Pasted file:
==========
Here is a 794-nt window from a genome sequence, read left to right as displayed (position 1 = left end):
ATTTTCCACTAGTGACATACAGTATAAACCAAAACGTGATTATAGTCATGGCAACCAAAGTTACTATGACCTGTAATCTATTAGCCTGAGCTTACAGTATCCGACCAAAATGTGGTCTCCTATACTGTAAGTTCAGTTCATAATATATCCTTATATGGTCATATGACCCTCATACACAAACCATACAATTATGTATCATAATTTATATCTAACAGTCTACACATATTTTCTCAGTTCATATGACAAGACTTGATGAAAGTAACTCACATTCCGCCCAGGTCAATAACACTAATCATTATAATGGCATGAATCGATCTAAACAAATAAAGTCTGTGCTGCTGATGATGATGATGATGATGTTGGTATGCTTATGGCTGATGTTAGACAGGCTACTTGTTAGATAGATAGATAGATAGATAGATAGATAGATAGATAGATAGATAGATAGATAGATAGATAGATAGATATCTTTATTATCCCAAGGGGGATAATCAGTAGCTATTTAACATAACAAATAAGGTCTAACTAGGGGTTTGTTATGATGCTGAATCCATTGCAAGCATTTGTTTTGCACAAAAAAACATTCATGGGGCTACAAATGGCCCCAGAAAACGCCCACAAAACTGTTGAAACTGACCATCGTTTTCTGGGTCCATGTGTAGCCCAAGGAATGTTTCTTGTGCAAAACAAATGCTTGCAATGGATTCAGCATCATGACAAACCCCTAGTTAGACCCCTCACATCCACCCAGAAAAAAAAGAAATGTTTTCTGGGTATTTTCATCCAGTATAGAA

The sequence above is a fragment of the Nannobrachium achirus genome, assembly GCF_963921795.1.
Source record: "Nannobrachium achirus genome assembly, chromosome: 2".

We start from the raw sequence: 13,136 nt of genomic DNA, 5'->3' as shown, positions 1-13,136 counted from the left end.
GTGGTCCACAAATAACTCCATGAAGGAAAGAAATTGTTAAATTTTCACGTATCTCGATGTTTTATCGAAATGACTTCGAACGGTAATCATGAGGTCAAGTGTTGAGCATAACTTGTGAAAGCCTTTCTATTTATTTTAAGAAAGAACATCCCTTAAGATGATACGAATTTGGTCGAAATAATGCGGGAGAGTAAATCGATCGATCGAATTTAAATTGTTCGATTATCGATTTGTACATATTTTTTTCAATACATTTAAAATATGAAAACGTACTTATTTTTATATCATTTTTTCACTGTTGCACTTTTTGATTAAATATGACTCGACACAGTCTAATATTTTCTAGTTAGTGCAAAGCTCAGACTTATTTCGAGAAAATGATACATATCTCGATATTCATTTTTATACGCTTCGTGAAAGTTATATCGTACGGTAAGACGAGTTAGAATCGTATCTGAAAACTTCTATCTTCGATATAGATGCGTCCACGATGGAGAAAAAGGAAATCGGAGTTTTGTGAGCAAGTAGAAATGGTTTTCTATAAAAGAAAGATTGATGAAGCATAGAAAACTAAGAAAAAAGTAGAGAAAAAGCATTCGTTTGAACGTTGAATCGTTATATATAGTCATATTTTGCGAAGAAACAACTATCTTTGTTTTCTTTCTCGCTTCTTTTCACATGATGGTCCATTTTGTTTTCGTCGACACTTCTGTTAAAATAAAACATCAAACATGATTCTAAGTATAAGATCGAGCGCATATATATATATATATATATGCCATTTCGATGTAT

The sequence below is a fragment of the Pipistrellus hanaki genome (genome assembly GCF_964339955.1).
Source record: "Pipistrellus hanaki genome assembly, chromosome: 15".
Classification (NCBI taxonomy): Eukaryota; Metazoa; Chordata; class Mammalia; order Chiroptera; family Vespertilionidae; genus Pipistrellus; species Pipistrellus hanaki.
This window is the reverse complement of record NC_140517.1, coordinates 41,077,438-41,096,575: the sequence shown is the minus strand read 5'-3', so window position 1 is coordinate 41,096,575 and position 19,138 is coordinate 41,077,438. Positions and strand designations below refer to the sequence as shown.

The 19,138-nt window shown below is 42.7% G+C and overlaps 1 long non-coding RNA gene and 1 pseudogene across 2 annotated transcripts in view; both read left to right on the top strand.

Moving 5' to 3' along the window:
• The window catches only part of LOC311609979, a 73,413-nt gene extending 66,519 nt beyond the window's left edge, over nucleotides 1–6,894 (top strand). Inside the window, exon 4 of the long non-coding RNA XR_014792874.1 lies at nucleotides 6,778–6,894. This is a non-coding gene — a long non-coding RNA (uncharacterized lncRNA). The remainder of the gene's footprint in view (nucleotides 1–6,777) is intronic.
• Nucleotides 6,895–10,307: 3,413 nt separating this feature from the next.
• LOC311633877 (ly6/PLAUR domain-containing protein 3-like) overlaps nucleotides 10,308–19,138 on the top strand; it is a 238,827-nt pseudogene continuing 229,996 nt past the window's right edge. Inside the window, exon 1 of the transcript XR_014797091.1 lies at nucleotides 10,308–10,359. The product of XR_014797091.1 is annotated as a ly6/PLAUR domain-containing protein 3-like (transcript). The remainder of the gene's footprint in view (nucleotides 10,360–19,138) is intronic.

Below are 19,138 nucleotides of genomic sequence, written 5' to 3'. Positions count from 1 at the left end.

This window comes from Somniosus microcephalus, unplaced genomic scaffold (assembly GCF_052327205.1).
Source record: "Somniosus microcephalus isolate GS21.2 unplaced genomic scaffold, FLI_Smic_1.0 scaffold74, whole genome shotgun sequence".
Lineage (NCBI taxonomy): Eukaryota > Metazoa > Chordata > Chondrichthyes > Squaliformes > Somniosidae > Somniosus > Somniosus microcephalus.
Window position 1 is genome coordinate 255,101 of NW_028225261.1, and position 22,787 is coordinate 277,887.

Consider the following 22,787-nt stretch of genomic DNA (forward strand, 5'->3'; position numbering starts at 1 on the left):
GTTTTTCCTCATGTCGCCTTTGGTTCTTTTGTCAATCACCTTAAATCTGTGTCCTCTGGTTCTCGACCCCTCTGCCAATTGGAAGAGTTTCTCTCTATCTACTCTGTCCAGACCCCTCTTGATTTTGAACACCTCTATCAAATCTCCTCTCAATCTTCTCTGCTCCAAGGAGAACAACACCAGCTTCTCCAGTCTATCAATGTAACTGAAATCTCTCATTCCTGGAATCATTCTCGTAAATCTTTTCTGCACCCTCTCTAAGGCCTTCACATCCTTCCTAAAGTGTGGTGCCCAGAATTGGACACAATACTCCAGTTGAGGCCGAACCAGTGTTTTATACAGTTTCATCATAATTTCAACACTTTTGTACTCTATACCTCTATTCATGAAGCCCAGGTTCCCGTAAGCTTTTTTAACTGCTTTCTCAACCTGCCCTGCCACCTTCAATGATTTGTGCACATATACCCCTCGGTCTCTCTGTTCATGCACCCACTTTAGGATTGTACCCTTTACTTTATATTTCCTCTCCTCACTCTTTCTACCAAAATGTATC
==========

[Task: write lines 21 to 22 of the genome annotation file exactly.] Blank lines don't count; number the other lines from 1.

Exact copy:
Consider the following 22,787-nt stretch of genomic DNA (forward strand, 5'->3'; position numbering starts at 1 on the left):
GTTTTTCCTCATGTCGCCTTTGGTTCTTTTGTCAATCACCTTAAATCTGTGTCCTCTGGTTCTCGACCCCTCTGCCAATTGGAAGAGTTTCTCTCTATCTACTCTGTCCAGACCCCTCTTGATTTTGAACACCTCTATCAAATCTCCTCTCAATCTTCTCTGCTCCAAGGAGAACAACACCAGCTTCTCCAGTCTATCAATGTAACTGAAATCTCTCATTCCTGGAATCATTCTCGTAAATCTTTTCTGCACCCTCTCTAAGGCCTTCACATCCTTCCTAAAGTGTGGTGCCCAGAATTGGACACAATACTCCAGTTGAGGCCGAACCAGTGTTTTATACAGTTTCATCATAATTTCAACACTTTTGTACTCTATACCTCTATTCATGAAGCCCAGGTTCCCGTAAGCTTTTTTAACTGCTTTCTCAACCTGCCCTGCCACCTTCAATGATTTGTGCACATATACCCCTCGGTCTCTCTGTTCATGCACCCACTTTAGGATTGTACCCTTTACTTTATATTTCCTCTCCTCACTCTTTCTACCAAAATGTATC